Inventing Impressionism Exhibition, National Gallery London
Inventing Impressionism Exhibition, National Gallery London

So universally popular are the Impressionists today, it’s hard to imagine a time when they weren’t. But in the early 1870s they struggled to be accepted. Shunned by the art establishment, they were even lambasted as ‘lunatics’ by one critic.

One man, however, recognised their worth from the beginning. Paul Durand-Ruel, an entrepreneurial art dealer from Paris, discovered this group of young artists – including MonetDegasManetRenoirPissarro and Sisley – and gambled.

Realising the fashionable potential of their derided ‘impressions’ of urban and suburban life, Durand-Ruel dedicated the rest of his life to building an audience for their work – creating the modern art market in the process. 

Such was his perseverance, Durand-Ruel nearly bankrupted himself twice, before successfully globalising his operation with outposts in London, Brussels and New York, and establishing the one-man show as the international norm for exhibitions.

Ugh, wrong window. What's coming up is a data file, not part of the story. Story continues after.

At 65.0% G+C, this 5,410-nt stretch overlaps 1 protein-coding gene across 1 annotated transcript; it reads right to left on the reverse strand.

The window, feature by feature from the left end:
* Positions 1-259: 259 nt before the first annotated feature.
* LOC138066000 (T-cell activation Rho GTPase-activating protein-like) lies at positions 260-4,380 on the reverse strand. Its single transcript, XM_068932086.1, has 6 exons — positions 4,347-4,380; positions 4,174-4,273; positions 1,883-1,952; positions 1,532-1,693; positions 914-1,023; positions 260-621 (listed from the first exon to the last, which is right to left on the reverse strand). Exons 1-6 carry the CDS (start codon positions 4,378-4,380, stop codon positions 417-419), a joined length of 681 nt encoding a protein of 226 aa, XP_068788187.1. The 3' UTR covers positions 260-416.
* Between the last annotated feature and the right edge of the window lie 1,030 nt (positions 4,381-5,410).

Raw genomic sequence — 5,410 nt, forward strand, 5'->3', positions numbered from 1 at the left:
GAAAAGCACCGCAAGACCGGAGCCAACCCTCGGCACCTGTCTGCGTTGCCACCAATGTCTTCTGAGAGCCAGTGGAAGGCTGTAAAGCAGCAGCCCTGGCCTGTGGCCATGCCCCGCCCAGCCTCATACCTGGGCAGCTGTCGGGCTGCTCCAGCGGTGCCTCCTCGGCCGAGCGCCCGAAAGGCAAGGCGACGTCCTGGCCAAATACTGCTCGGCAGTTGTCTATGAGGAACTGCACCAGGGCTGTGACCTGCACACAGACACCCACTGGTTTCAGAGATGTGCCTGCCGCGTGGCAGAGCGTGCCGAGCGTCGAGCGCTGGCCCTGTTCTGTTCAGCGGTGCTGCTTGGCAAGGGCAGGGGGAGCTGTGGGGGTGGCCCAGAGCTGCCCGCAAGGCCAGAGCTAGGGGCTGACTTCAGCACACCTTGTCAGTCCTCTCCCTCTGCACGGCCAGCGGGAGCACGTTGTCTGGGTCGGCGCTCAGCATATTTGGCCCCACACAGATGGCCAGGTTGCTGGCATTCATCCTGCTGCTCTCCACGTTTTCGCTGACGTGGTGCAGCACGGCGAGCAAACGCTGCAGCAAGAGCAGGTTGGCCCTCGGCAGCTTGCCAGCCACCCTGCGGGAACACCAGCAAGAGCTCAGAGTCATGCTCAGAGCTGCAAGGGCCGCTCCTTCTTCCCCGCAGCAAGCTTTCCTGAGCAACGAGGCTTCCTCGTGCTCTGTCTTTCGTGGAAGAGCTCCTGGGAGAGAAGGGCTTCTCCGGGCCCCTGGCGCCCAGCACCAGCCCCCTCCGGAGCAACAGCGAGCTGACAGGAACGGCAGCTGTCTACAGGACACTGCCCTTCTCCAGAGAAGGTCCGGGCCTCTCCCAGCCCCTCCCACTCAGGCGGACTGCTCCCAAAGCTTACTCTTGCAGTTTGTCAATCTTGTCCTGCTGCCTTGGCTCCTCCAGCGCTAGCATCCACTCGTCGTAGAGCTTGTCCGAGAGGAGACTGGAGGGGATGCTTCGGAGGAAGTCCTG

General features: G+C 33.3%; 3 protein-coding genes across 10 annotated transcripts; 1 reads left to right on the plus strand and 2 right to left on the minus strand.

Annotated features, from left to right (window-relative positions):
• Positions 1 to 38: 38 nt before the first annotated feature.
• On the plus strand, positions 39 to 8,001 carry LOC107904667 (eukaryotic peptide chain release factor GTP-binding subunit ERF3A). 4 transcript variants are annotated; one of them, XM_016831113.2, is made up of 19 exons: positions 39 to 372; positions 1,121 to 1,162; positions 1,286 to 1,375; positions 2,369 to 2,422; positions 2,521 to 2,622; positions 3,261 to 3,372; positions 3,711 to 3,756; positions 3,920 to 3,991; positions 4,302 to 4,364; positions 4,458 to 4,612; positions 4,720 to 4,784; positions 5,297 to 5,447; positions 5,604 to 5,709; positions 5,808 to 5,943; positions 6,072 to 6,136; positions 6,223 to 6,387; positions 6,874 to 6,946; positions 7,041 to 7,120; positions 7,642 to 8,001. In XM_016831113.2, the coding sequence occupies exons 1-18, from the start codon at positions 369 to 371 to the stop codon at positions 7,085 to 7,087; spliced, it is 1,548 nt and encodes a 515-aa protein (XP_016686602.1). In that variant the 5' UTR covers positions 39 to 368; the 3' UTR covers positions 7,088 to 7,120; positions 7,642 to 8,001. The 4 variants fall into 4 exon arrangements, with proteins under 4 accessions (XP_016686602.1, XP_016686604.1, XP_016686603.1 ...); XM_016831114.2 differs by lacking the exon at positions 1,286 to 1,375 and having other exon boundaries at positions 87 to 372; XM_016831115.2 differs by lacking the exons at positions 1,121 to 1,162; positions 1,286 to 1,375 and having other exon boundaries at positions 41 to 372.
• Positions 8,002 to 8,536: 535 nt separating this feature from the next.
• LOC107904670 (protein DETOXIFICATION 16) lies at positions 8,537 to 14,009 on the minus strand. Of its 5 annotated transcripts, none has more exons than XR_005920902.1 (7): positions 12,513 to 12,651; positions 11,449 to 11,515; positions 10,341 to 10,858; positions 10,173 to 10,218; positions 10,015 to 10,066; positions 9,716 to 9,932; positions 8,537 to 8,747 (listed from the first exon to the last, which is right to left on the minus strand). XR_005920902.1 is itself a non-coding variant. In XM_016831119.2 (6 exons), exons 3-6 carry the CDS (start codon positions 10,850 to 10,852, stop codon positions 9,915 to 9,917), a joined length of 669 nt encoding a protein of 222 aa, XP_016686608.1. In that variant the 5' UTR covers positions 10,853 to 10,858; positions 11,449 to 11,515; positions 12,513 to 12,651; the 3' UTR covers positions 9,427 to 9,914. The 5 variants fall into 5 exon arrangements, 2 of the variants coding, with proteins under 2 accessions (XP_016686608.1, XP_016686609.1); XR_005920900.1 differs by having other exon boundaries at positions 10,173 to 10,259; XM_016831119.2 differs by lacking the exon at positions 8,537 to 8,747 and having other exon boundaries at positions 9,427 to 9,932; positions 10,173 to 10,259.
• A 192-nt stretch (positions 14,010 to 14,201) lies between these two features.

The ‘Impressionists’ – a term first used derogatively by critics – was to become the household name that stands today.

‘Inventing Impressionism’ features 85 masterpieces from the movement, all but one having passed through Durand-Ruel’s hands, including three of Renoir’s famous ‘Dances’ and five from Monet’s ‘Poplars’ series.

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Location
The National Gallery, London
Tickets
Exhibitions & Tickets
Address
The National Gallery, London
Trafalgar Square
London
London
WC2N 5DN
United Kingdom
Phone
+44 (0) 20 7747 2885
Website
www.nationalgallery.org.uk

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